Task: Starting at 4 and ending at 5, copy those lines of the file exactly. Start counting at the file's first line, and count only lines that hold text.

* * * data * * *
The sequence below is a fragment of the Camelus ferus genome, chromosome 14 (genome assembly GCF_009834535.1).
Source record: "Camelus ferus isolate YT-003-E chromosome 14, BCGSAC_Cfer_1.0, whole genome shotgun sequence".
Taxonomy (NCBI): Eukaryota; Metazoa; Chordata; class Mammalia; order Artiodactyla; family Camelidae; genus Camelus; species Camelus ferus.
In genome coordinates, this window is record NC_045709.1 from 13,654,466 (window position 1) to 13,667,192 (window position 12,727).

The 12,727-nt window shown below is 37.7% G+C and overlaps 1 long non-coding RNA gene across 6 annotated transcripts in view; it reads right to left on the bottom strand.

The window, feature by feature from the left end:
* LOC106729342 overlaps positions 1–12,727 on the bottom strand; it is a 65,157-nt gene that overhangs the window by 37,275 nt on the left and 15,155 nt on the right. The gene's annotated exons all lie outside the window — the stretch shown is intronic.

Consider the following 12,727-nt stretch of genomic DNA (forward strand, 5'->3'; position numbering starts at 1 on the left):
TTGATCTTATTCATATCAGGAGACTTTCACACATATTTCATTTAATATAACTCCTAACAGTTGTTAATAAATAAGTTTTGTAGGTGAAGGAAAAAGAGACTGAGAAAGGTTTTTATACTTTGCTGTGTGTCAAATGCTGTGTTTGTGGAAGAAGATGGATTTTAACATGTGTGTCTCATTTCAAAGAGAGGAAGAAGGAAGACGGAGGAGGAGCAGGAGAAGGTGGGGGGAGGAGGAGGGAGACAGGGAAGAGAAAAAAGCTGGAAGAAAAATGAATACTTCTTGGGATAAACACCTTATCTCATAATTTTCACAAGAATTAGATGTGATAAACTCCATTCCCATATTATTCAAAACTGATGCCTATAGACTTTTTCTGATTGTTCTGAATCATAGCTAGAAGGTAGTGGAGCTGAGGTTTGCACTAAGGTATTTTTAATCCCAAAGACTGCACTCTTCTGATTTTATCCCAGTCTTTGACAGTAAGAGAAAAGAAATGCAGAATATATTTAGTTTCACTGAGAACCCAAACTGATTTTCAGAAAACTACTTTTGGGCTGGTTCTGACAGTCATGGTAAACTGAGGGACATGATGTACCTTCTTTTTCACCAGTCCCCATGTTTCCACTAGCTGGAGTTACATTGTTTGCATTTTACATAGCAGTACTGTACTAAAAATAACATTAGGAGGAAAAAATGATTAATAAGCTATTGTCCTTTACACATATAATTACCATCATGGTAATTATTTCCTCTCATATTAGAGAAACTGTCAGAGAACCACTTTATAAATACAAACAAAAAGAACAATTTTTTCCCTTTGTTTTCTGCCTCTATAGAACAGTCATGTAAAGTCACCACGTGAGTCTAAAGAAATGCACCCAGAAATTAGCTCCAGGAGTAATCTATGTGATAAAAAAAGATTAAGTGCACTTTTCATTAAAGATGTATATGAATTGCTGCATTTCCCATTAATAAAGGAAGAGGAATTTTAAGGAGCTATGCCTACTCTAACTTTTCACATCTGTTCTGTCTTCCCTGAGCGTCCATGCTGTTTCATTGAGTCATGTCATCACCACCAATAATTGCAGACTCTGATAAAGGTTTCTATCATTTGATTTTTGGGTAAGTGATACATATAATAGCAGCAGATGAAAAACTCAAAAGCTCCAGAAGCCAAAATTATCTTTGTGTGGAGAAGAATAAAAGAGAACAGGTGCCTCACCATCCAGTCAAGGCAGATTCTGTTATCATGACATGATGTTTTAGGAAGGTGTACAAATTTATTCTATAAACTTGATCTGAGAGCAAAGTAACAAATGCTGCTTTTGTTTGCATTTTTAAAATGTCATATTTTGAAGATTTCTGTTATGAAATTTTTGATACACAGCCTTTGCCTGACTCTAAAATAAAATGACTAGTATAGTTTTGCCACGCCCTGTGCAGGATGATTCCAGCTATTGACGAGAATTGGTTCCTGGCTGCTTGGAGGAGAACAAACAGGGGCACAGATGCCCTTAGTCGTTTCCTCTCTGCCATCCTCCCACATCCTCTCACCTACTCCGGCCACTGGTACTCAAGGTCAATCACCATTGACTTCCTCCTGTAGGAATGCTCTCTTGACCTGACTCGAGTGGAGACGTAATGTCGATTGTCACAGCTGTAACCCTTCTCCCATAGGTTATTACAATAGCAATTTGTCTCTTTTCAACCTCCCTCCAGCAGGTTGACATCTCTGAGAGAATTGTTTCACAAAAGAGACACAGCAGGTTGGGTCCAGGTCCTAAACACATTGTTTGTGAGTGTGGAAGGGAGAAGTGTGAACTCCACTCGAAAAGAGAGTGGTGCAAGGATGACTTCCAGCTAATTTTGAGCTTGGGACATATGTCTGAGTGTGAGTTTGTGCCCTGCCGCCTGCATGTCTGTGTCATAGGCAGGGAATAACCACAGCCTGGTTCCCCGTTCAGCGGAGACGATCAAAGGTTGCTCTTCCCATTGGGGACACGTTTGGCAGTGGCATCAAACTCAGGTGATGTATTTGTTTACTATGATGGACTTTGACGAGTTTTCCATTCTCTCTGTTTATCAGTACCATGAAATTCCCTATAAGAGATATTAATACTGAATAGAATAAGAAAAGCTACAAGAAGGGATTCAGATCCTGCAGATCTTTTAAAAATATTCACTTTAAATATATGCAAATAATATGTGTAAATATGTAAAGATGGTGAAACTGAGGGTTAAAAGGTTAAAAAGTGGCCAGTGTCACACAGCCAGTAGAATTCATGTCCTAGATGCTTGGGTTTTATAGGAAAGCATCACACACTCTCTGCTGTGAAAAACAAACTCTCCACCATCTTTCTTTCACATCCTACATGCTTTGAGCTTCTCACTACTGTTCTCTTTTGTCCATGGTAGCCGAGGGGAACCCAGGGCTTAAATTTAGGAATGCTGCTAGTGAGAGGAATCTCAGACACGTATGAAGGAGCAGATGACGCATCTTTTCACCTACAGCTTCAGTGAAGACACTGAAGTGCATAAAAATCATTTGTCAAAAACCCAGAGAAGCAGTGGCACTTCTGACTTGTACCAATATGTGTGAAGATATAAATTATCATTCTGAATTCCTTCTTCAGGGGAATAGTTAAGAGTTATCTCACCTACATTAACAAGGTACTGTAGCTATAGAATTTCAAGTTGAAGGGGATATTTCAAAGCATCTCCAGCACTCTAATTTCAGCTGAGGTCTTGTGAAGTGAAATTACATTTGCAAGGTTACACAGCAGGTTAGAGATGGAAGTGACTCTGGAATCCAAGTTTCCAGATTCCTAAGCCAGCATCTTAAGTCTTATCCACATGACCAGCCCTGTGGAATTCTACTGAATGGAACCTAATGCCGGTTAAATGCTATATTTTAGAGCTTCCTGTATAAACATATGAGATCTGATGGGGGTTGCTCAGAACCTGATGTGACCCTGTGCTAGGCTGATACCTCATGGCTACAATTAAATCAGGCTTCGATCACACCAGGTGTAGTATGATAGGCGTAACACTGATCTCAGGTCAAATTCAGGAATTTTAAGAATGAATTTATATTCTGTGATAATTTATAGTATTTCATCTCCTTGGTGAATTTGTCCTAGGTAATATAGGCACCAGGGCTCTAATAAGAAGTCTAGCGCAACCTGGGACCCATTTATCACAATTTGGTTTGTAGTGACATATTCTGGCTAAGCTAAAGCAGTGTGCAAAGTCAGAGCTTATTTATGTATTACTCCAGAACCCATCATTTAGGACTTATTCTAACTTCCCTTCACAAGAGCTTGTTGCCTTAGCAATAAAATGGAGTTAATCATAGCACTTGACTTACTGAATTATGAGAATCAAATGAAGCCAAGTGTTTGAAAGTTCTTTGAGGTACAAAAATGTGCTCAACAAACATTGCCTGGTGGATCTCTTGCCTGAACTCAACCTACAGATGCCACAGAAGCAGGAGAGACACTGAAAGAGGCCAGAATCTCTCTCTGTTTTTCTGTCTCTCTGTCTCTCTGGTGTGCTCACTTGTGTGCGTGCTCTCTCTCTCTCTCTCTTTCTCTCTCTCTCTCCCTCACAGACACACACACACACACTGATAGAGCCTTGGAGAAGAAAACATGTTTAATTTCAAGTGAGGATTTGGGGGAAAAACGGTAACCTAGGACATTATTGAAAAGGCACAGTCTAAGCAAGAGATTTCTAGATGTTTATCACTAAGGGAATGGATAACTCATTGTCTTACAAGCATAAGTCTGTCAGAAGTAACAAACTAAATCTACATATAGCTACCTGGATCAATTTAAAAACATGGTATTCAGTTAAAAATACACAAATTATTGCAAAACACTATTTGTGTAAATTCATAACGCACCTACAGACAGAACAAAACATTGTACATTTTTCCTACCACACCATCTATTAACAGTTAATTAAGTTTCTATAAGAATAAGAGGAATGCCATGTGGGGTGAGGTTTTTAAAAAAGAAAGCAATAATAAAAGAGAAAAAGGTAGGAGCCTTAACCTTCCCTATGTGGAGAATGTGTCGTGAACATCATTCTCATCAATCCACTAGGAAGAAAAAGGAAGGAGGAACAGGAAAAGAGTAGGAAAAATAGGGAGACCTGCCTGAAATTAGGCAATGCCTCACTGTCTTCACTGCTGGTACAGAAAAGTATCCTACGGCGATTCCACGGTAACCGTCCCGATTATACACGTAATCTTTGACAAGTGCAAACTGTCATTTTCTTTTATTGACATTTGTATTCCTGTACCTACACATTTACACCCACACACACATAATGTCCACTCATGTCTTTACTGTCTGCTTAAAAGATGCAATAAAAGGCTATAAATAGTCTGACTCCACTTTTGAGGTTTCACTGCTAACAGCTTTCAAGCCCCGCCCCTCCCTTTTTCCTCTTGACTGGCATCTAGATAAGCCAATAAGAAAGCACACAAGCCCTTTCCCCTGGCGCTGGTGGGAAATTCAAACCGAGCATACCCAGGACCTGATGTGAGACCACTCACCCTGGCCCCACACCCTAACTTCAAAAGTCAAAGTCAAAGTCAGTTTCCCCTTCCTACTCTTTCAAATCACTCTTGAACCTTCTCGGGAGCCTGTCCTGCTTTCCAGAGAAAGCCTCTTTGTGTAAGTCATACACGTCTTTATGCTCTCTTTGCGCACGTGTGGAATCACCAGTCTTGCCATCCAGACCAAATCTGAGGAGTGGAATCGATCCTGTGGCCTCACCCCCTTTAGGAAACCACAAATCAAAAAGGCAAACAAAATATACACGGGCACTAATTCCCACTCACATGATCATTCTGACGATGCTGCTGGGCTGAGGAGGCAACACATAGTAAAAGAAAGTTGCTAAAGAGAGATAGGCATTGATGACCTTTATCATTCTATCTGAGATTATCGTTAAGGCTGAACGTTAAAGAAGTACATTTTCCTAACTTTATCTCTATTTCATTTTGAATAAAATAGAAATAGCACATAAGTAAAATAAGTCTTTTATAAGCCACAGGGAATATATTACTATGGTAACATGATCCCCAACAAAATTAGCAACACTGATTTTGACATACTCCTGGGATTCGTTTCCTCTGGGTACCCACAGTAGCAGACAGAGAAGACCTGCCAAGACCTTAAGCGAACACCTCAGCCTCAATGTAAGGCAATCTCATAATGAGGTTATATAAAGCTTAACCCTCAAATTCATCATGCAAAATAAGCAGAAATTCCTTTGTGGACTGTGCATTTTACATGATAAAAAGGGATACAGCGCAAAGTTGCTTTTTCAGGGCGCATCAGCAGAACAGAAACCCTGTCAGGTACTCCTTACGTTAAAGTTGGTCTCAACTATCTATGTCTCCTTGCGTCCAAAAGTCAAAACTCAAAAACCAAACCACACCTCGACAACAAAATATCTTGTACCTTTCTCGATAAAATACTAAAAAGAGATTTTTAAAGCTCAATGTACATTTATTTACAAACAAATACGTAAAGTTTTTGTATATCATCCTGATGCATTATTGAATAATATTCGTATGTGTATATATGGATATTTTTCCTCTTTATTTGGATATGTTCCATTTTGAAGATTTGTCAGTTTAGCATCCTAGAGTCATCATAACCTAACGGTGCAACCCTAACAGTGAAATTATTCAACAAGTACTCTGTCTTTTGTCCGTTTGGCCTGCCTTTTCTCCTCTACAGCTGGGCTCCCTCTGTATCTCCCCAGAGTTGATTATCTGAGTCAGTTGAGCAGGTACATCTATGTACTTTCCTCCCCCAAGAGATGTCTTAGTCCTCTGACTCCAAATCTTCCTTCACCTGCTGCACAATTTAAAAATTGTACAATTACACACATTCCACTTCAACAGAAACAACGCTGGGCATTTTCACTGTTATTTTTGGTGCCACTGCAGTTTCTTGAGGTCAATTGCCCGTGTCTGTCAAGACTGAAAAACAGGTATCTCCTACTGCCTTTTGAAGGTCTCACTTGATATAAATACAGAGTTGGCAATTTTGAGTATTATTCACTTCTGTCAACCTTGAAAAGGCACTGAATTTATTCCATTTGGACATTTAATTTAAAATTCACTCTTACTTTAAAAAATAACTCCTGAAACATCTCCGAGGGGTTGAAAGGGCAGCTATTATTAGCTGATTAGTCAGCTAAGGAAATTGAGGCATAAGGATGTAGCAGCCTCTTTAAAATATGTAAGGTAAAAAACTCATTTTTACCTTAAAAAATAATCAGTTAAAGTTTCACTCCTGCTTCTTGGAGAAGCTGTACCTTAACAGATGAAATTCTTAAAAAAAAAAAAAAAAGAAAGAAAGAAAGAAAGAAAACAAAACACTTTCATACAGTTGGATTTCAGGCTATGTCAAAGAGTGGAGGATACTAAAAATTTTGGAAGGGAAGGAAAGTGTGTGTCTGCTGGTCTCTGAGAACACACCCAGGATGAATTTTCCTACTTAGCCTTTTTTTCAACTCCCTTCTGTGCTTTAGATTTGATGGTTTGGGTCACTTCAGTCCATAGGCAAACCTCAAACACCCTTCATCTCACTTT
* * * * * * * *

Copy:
In genome coordinates, this window is record NC_045709.1 from 13,654,466 (window position 1) to 13,667,192 (window position 12,727).

The 12,727-nt window shown below is 37.7% G+C and overlaps 1 long non-coding RNA gene across 6 annotated transcripts in view; it reads right to left on the bottom strand.